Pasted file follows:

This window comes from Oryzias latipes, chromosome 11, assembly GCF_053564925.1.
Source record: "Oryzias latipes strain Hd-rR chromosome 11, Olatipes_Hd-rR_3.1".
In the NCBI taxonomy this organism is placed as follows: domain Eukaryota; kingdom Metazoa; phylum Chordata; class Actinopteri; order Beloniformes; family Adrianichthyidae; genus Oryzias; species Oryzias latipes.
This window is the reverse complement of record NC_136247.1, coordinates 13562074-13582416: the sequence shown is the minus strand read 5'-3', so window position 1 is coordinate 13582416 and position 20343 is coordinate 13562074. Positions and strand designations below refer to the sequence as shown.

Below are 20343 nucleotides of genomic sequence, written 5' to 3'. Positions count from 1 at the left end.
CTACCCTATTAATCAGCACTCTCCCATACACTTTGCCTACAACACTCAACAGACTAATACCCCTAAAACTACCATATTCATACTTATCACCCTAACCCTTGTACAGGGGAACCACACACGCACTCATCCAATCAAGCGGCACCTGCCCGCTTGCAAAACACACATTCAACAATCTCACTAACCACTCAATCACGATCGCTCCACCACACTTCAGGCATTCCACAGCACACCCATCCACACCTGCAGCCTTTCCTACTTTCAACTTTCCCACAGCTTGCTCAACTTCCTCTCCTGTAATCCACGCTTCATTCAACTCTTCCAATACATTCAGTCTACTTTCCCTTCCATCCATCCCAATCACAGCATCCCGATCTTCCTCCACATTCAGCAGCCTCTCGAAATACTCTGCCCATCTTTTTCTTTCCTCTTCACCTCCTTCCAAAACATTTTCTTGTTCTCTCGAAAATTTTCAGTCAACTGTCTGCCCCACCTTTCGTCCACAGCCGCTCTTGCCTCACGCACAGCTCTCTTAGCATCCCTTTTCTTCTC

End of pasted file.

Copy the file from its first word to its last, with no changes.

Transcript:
This window comes from Oryzias latipes, chromosome 11, assembly GCF_053564925.1.
Source record: "Oryzias latipes strain Hd-rR chromosome 11, Olatipes_Hd-rR_3.1".
In the NCBI taxonomy this organism is placed as follows: domain Eukaryota; kingdom Metazoa; phylum Chordata; class Actinopteri; order Beloniformes; family Adrianichthyidae; genus Oryzias; species Oryzias latipes.
This window is the reverse complement of record NC_136247.1, coordinates 13562074-13582416: the sequence shown is the minus strand read 5'-3', so window position 1 is coordinate 13582416 and position 20343 is coordinate 13562074. Positions and strand designations below refer to the sequence as shown.

Below are 20343 nucleotides of genomic sequence, written 5' to 3'. Positions count from 1 at the left end.
CTACCCTATTAATCAGCACTCTCCCATACACTTTGCCTACAACACTCAACAGACTAATACCCCTAAAACTACCATATTCATACTTATCACCCTAACCCTTGTACAGGGGAACCACACACGCACTCATCCAATCAAGCGGCACCTGCCCGCTTGCAAAACACACATTCAACAATCTCACTAACCACTCAATCACGATCGCTCCACCACACTTCAGGCATTCCACAGCACACCCATCCACACCTGCAGCCTTTCCTACTTTCAACTTTCCCACAGCTTGCTCAACTTCCTCTCCTGTAATCCACGCTTCATTCAACTCTTCCAATACATTCAGTCTACTTTCCCTTCCATCCATCCCAATCACAGCATCCCGATCTTCCTCCACATTCAGCAGCCTCTCGAAATACTCTGCCCATCTTTTTCTTTCCTCTTCACCTCCTTCCAAAACATTTTCTTGTTCTCTCGAAAATTTTCAGTCAACTGTCTGCCCCACCTTTCGTCCACAGCCGCTCTTGCCTCACGCACAGCTCTCTTAGCATCCCTTTTCTTCTC